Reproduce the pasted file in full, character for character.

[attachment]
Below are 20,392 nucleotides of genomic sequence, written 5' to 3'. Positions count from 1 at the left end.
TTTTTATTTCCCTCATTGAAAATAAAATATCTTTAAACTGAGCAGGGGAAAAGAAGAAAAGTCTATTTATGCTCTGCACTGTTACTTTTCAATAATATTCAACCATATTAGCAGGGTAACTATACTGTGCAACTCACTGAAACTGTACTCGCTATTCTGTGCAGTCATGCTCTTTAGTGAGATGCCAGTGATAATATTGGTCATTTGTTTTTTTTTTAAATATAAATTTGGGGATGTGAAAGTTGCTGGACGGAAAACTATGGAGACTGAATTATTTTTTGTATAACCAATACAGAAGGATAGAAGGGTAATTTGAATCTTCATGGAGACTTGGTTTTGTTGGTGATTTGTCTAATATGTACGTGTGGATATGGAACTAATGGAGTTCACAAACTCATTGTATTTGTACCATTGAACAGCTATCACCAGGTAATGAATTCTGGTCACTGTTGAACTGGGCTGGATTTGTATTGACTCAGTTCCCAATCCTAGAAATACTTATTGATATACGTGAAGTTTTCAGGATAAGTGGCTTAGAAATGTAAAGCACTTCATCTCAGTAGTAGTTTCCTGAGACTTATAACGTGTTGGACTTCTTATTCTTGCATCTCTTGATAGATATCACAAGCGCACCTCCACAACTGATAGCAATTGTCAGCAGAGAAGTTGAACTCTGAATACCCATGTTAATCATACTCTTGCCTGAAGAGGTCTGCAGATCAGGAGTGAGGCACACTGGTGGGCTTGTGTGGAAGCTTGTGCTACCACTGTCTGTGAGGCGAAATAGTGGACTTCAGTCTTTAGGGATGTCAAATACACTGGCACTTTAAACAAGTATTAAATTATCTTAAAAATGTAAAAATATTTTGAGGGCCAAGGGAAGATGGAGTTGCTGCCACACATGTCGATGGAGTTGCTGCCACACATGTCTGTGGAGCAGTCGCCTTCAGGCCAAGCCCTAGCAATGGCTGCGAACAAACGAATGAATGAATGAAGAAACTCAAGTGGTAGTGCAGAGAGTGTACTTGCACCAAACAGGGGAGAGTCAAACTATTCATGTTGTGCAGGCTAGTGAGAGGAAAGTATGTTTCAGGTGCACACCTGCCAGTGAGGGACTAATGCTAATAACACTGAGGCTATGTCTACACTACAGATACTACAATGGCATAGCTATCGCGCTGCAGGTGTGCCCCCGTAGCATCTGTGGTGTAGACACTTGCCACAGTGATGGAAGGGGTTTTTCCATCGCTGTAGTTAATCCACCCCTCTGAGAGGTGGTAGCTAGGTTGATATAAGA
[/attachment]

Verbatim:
Below are 20,392 nucleotides of genomic sequence, written 5' to 3'. Positions count from 1 at the left end.
TTTTTATTTCCCTCATTGAAAATAAAATATCTTTAAACTGAGCAGGGGAAAAGAAGAAAAGTCTATTTATGCTCTGCACTGTTACTTTTCAATAATATTCAACCATATTAGCAGGGTAACTATACTGTGCAACTCACTGAAACTGTACTCGCTATTCTGTGCAGTCATGCTCTTTAGTGAGATGCCAGTGATAATATTGGTCATTTGTTTTTTTTTTAAATATAAATTTGGGGATGTGAAAGTTGCTGGACGGAAAACTATGGAGACTGAATTATTTTTTGTATAACCAATACAGAAGGATAGAAGGGTAATTTGAATCTTCATGGAGACTTGGTTTTGTTGGTGATTTGTCTAATATGTACGTGTGGATATGGAACTAATGGAGTTCACAAACTCATTGTATTTGTACCATTGAACAGCTATCACCAGGTAATGAATTCTGGTCACTGTTGAACTGGGCTGGATTTGTATTGACTCAGTTCCCAATCCTAGAAATACTTATTGATATACGTGAAGTTTTCAGGATAAGTGGCTTAGAAATGTAAAGCACTTCATCTCAGTAGTAGTTTCCTGAGACTTATAACGTGTTGGACTTCTTATTCTTGCATCTCTTGATAGATATCACAAGCGCACCTCCACAACTGATAGCAATTGTCAGCAGAGAAGTTGAACTCTGAATACCCATGTTAATCATACTCTTGCCTGAAGAGGTCTGCAGATCAGGAGTGAGGCACACTGGTGGGCTTGTGTGGAAGCTTGTGCTACCACTGTCTGTGAGGCGAAATAGTGGACTTCAGTCTTTAGGGATGTCAAATACACTGGCACTTTAAACAAGTATTAAATTATCTTAAAAATGTAAAAATATTTTGAGGGCCAAGGGAAGATGGAGTTGCTGCCACACATGTCGATGGAGTTGCTGCCACACATGTCTGTGGAGCAGTCGCCTTCAGGCCAAGCCCTAGCAATGGCTGCGAACAAACGAATGAATGAATGAAGAAACTCAAGTGGTAGTGCAGAGAGTGTACTTGCACCAAACAGGGGAGAGTCAAACTATTCATGTTGTGCAGGCTAGTGAGAGGAAAGTATGTTTCAGGTGCACACCTGCCAGTGAGGGACTAATGCTAATAACACTGAGGCTATGTCTACACTACAGATACTACAATGGCATAGCTATCGCGCTGCAGGTGTGCCCCCGTAGCATCTGTGGTGTAGACACTTGCCACAGTGATGGAAGGGGTTTTTCCATCGCTGTAGTTAATCCACCCCTCTGAGAGGTGGTAGCTAGGTTGATATAAGA